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 * Unlike other bus systems, Unitrans operates full schedules only during the regular UC Davis academic term (S and T lines follow the DJUSD calendar). Buses operate less often and stop running earlier during finals week, breaks between quarters, and in the summer. Weekend service is limited to only the J, W, P, Q, and O lines. Most holidays run similar to weekend service.  * Unlike other bus systems, Unitrans operates full schedules only during the regular UC Davis academic term (S and T lines follow the DJUSD calendar). Buses operate less often and stop running earlier during finals week, breaks between quarters, and in the summer. Weekend service is limited to only the D, J, L-limited, O, P, Q, and W lines. Most holidays run similar to weekend service.

unitrans_yard.JPGThe Unitrans bus yard

5 South Hall at UC Davis
Hours of Operation
Can be found [WWW]here
(530)752-BUSS (2877)
Web Site
[WWW]http://unitrans.ucdavis.edu/ or [WWW]http://unitrans.com
Associated Students of UC Davis

Unitrans is the primary bus system for Davis residents. Unitrans is operated by the Associated Students at UC Davis, and drivers of the buses are all UC Davis undergraduate students. Many bus drivers are also members of the Cal Aggie Marching Band-uh!, earning those drivers the nickname of "Band-uh-Trans". There are only a few career positions at Unitrans, mainly in Administration (General Manager, Assistant General Managers, Administrative Assistants) and Maintenance (Maintenance Manager and Career Mechanics).

  1. Rider Information
    1. Fares
      1. Grad Students
      2. Discount Fares and Passes
    2. Transfers
    3. Bus Lines
    4. Is My Bus On Time?
    5. Additional Notes
  2. History
  3. Operations
    1. Structure of Student Positions
      1. Student Managers
      2. Supervisors and Trainers
      3. Entry Level Positions
    3. Bus Information
    4. Trivia
  4. Other Links

Rider Information


unitrans_bus.jpgA Unitrans bus pulls into a stop on Cowell.

The fare to ride the bus is just $1. However, many passengers ride for free because they belong to one of the many exempt groups listed below. Frequent riders may be interested in discounted passes and ten-ride tickets. Full fare information can be found at the Unitrans website at [WWW]http://unitrans.ucdavis.edu/fares.

Free Riders Include:

Grad Students

TAPS sells passes for an additional 40% off to UCD-affiliated non-undergrads (e.g., grad students, employees, and faculty). This comes to about 40 cents per pass. Note that this discount is only available at the TAPS office and not at other places where passes are sold.

Grad Students can also ride the bus in two ways:

Discount Fares and Passes

Unitrans offers several discount passes available to community members (prices are as of June 2008): Annual ($180), quarterly ($64), and monthly ($25), as well as a "Summer Sizzler" pass that allows children age 5-17 ride all summer on both Unitrans and Yolobus for $15.

Passes can be purchased at City Hall, Transportation & Parking Services, Freeborn Hall Box Office, and the Unitrans Business Office at 5 South Hall. You can also call 752-BUSS and order a pass over the phone with a credit card.

In addition, 10-ride ticket passes can be purchased at Davis High School, Harper Junior High School, and Holmes Junior High School.


Bus Lines

The S-line is primarily for Harper and Holmes Junior High (these buses do not serve Emerson) and the T-line is for Davis Senior High School. Anyone can ride these buses, though they only run on DJUSD school days long enough to get students to their morning classes (roughly 7am-9am) and to take them home at the end of the day (3:30pm-4pm).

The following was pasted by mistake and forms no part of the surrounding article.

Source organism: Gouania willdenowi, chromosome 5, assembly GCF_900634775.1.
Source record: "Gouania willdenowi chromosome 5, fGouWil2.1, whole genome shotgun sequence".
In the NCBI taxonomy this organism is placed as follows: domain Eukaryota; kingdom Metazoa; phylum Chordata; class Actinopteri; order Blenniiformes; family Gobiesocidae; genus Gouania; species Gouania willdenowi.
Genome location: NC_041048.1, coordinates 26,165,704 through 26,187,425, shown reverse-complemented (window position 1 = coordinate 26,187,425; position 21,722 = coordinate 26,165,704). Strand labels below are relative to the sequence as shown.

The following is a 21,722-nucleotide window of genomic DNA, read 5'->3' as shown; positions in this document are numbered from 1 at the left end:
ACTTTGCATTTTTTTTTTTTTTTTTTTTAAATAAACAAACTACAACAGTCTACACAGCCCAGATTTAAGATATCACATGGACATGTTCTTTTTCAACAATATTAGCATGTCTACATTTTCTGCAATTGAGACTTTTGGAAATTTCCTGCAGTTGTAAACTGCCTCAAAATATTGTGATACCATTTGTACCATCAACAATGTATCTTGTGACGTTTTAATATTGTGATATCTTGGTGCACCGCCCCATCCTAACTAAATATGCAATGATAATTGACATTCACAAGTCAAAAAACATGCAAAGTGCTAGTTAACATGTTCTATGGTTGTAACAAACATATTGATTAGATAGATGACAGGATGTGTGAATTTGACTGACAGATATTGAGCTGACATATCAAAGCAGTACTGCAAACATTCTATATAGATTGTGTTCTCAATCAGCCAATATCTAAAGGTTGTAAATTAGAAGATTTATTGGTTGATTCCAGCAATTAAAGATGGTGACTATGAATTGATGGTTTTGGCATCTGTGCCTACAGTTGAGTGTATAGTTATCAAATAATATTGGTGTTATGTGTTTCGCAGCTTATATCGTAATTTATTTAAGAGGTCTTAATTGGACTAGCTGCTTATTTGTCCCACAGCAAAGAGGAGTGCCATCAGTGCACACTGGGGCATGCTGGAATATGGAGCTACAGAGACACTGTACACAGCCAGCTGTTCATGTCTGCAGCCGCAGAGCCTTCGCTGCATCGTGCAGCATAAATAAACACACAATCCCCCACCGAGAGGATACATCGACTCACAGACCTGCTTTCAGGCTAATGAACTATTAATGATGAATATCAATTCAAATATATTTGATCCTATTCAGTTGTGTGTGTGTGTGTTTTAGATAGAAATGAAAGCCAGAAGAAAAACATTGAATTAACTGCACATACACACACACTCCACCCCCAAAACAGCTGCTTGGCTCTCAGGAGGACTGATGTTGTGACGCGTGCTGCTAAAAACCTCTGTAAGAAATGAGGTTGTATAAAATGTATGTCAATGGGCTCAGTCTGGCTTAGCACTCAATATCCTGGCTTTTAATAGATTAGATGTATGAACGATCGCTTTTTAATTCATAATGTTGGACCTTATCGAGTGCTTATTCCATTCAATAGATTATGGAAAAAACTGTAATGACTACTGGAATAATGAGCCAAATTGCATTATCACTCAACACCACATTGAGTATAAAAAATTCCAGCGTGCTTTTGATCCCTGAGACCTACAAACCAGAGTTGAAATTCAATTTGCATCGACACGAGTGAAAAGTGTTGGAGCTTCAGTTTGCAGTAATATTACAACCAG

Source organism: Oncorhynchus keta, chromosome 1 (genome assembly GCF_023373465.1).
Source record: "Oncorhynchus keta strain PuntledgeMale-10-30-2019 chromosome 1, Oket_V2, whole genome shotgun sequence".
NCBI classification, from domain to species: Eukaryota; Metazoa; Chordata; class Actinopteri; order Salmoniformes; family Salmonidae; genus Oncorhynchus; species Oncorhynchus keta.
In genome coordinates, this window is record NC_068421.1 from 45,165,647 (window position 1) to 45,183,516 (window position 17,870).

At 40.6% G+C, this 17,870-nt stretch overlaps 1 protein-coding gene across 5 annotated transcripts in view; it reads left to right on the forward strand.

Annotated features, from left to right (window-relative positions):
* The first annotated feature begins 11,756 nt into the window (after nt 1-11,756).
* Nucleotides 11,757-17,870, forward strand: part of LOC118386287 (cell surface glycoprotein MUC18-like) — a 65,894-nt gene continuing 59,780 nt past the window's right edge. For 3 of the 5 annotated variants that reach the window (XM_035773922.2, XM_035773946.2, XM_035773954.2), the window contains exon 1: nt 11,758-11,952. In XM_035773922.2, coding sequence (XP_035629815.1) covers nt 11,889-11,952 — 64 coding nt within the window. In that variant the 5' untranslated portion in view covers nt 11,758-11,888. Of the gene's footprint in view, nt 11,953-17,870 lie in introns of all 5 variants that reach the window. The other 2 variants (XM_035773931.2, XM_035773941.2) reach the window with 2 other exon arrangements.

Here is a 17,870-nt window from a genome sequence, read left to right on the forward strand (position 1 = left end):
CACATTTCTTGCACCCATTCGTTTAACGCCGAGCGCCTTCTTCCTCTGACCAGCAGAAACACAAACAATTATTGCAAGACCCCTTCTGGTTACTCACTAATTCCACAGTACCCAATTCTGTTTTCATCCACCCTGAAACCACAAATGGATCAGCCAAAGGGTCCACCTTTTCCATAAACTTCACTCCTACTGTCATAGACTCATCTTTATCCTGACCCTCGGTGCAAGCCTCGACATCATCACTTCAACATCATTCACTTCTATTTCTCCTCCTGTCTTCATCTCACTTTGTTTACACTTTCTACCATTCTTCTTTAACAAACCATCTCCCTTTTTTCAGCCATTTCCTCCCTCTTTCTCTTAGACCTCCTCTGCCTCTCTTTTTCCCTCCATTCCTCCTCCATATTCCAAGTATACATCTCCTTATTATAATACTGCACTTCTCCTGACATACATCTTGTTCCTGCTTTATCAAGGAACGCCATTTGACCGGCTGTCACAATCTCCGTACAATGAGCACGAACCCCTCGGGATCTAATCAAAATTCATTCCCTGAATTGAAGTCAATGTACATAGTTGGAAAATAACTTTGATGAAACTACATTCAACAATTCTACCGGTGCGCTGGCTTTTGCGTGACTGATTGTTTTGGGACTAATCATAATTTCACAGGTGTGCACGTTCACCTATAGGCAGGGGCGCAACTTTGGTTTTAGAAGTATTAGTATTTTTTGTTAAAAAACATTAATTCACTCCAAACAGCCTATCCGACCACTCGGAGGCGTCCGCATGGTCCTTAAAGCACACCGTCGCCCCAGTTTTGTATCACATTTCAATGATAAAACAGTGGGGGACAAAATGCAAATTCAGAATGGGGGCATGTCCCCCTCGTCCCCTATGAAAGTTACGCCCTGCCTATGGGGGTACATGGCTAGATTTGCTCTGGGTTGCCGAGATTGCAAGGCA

Is My Bus On Time?

Unitrans in the Summer of 2009 outfitted many of their buses with [wikipedia]Global Positioning Systems (GPS) that tie into the NextBus service, a 3rd party. NextBus is a "real-time" Internet and telecom service that provides, for buses so outfitted, the latest arrival information for serviced stops. It is free to Unitrans riders and any one with an interest in knowing if a bus will be ontime. Keep in mind that since this is a new system, it may not be available on all buses.

Arrival estimates can be queried automatically via SMS using your cell phone and can even be set to automatically page you. Or you can call an automated line and simply punch in your stop number (530-204-5529). The [WWW]website provides a simple, regularly refreshing information page for a selected stop. They also have "live maps" to show you where the buses on a line currently are and what the latest arrival times are for each bus stop.

Visit the [WWW]NextBus Unitrans website to see if your bus is on time or held up in traffic.

Additional Notes


Unitrans was created in 1968 by ASUCD President Bob Black after the purchase of two London double-decker buses, and was known as the University Transport System. In 1972 Unitrans, as it became known, began operating to serve the general public, and a partnership with the City of Davis (including partial funding) began. The partnership with the city has expanded and continues to this day. 1

[WWW]article about the 40th Anniversary from the February 22nd California Aggie.

Just in time for Earth Day 2008 Unitrans joined up with [WWW]Google to put their routes on [WWW]Google Maps. This means you can plan trips across town using Google Maps.


Unitrans has a few strange procedures which ensure safe and reliable service. Below are some examples of these procedures.

Structure of Student Positions

All student positions are filled by undergraduates, from Operations Manager to Conductor (but graduate students can also apply).

Student Managers

Operations Manager - is the highest-level operations student employee. Oversees daily operations of the system. Also leads the Route Supervisors.

Human Resources Manager - is the highest-level human resources student employee. In charge of the hiring and release of all non-manager student positions, oversees the shift selection of all drivers, sets up and participates in all interview boards, and plans and prepares staff development activities.

Lead Driver Trainer - is a student responsible for overseeing the training program, supervising all DTs and arranging training schedules for new drivers.